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Re: Dinosaur egg-laying contributed to extinction?



> But dinosaurs, in particular huge dinosaurs, _didn't_ fare
> poorly except at the K-Pg boundary!
Well, I meant fared poorly *in that extinction*
Just do some handwaving that the other extinctions didn't reach a threshold 
severity, or make some other excuse, like dino's weren't as big in the 
triassic, and mammals weren't capable of competing with the dinos that survived 
the end of the Jurassic.

> Pretty much all those species died out that would be
> predicted to die out in an asteroid impact.
So then why would one predict Enantiornithines to die out? Is this a case of 
making predictions when you already know the outcome?

What prediction model would have Neoornithes and rodent-ike creatures survive, 
but something like Compsognathus (yes I know it wasn't around at the K-Pg 
boundary) die?

> *Confuciusornis* and the Enantiornithes, at a minimum, were
> apparently able to fly at a _very_ young age and did most of
> their growing later.

Well... this could then support the argument - those which had young which were 
on their own before becoming close to adult size, were more likely to go 
extinct. I'm not so sure about the premise that a difference between the size 
of an adult and the size of an independent-adolescent implies different 
ecological niches. It makes sense for large carnivorous, but I'm not so sure 
about grazing animals and insectivores.


> It was settled around 15 years ago. *Iberomesornis* is a
> juvenile, if that's what you're thinking about.

No, it was based on a quick wikipedia search, which lead to a citation from 
2002:
http://digitallibrary.amnh.org/dspace/bitstream/handle/2246/2876/N3387.pdf?sequence=1

Which seems to imply it was still an open question 10 years ago.


--- On Thu, 4/19/12, David Marjanovic <david.marjanovic@gmx.at> wrote:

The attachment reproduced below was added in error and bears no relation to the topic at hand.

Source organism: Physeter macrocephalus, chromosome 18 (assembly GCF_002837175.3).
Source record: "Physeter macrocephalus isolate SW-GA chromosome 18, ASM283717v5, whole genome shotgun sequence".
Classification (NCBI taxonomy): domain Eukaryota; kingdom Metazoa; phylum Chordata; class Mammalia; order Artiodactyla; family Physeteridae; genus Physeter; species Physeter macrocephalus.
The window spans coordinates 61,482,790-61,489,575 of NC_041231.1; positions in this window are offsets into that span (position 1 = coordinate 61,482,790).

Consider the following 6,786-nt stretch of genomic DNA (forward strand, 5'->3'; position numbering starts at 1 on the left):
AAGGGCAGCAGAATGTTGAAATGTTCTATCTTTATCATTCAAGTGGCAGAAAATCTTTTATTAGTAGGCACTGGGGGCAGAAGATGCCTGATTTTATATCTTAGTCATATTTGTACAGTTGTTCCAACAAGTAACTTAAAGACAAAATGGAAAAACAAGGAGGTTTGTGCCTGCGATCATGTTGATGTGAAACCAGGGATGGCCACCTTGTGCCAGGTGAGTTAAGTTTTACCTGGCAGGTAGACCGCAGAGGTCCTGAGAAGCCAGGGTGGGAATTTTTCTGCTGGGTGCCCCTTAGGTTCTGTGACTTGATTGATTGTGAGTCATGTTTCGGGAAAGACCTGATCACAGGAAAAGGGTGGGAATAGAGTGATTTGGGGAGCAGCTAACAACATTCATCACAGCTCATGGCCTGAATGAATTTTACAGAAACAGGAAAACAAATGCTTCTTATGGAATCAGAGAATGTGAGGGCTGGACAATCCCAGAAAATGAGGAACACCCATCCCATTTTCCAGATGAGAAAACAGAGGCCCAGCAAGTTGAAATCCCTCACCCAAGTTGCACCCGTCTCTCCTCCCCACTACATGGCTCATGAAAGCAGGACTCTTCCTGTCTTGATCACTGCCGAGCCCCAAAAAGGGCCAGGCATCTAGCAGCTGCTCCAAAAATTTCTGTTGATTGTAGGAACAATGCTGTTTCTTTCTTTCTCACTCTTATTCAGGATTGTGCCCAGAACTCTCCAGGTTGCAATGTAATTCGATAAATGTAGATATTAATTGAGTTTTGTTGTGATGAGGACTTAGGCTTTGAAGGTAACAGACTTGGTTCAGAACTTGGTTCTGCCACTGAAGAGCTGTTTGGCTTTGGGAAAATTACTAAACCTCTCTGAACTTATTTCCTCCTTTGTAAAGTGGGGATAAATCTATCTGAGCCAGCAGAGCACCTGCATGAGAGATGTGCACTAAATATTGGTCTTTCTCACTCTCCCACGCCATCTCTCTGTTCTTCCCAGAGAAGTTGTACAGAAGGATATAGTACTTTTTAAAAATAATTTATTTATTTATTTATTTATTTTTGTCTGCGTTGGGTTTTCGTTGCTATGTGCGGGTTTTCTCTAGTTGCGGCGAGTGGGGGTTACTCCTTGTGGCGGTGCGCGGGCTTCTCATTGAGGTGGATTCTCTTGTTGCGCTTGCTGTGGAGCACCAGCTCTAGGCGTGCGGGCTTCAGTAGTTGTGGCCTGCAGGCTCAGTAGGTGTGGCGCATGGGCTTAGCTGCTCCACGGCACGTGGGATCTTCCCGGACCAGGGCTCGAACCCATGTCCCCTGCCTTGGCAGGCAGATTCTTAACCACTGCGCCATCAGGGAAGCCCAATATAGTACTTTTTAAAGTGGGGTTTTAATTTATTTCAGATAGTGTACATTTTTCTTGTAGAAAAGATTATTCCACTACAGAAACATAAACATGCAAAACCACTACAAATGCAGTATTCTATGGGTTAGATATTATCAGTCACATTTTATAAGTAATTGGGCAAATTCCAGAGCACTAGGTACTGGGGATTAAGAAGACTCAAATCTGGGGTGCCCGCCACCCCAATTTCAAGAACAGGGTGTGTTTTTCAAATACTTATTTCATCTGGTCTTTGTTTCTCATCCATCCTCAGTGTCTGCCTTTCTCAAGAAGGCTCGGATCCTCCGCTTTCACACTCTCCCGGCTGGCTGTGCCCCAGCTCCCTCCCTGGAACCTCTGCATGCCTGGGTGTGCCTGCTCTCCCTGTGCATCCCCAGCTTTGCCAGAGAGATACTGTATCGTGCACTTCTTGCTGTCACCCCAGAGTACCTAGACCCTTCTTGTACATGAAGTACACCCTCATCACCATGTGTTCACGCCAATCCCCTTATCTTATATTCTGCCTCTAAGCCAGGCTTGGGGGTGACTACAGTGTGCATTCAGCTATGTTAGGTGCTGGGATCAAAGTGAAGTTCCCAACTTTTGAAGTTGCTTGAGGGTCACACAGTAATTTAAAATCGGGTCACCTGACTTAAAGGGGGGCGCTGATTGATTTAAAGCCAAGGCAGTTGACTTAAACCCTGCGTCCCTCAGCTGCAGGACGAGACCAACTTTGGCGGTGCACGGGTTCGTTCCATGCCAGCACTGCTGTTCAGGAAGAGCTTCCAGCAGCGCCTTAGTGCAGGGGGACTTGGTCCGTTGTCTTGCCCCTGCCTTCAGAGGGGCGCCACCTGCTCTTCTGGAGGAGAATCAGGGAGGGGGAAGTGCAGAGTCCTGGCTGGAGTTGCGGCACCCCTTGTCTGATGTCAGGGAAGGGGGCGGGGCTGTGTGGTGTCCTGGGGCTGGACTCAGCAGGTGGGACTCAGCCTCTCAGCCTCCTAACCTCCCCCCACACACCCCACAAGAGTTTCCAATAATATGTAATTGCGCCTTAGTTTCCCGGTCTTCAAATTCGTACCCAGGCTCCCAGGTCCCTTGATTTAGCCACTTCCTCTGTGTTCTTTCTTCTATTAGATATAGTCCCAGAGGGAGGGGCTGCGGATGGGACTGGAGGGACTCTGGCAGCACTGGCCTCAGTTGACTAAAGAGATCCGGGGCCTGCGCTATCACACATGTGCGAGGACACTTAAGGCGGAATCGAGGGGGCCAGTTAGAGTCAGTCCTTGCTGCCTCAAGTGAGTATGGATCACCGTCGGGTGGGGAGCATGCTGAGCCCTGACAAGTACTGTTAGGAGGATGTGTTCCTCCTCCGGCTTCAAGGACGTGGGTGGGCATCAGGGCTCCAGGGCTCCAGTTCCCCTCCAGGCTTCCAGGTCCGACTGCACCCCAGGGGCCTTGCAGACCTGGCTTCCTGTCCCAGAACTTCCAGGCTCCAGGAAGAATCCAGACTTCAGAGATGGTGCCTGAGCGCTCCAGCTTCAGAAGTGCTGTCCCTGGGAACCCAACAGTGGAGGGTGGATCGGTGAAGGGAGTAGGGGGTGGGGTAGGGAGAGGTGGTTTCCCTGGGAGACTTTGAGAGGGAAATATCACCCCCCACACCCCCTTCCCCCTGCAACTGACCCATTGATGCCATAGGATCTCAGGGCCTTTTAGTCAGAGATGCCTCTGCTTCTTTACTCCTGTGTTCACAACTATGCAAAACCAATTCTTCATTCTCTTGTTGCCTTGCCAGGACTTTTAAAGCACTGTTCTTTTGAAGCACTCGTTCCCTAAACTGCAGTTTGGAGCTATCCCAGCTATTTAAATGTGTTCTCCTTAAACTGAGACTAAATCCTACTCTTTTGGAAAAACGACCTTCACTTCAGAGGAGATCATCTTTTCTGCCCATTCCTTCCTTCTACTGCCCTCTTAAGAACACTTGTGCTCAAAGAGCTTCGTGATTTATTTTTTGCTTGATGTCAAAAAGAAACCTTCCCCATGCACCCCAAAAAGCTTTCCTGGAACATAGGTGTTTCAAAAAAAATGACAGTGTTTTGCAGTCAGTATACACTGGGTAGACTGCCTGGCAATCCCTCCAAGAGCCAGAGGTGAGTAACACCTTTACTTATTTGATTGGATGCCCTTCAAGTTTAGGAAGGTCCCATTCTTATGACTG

> From: David Marjanovic <david.marjanovic@gmx.at>
> Subject: Re: Dinosaur egg-laying contributed to extinction?
> To: "DML" <dinosaur@usc.edu>
> Date: Thursday, April 19, 2012, 3:21 AM
> > > Also, many of the birds
> didn't survive either. We hear no more
 
> Or from any other birds other than Neornithes. That's why
> the youngest known bird tooth comes from the Maastrichtian
> of Maastricht.
> 
> >  And many mammal/cynodont lineages went extinct
> too, didn't they?
> 
> Not quite that many, but several did -- deltatheroidan and
> stagodontid metatherians for instance.
> 
> >  Anytime you have such a large disruption of the
> ecosystem, species
> >  will suffer. I think the argument is basically
> that: Large dinosaurs
> >  were more susceptible to ecological disruption -
> because, due to
> >  their large size, they had to pass through
> multiple ecological niches
> >  before reaching maturity. Sub-adults of large
> dino species filled
> >  niches for smaller animals, rather than a new
> smaller species.
> > 
> >  One ecological niche becomes untenable, a species
> goes extinct. Other
> >  niches that the species filled go vacant,
> probably causing other
> >  extinctions in species that interacted with those
> now vacant niches.
> 
> That's all great, except...
> 
> >  I don't see this as an attempt to explain all the
> extinctions with a
> >  single criteria - instead they propose a reason
> why dinosaurs may
> >  have fared so poorly.
> 
> But dinosaurs, in particular huge dinosaurs, _didn't_ fare
> poorly except at the K-Pg boundary!
> 
> >  A general trend I see, is that those near the top
> of the food chain
> >  go extinct much more often. If dinos were species
> poor at smaller
> >  sizes, that wouldn't bode well for them.
> 
> And yet it did for 160 million years.
> 
> >  Still, it seems odd to me that more of the
> smaller dinos didn't live
> >  on, even if there were relatively few small
> species.
> 
> Pretty much all those species died out that would be
> predicted to die out in an asteroid impact.
> 
> >  I would be inclined to think it has something to
> do with parental
> >  care - and that birds out of necessity had to
> care for their young
> >  better than other dinos, as their young couldn't
> survive until they
> >  were able to fly.
> 
> *Co
e Enantiornithes, at a minimum, were
> apparently able to fly at a _very_ young age and did most of
> their growing later.
> 
> >  By the way, is enantiornithine monophly settled,
> or is there still
> >  some doubt?
> 
> It was settled around 15 years ago. *Iberomesornis* is a
> juvenile, if that's what you're thinking about.
>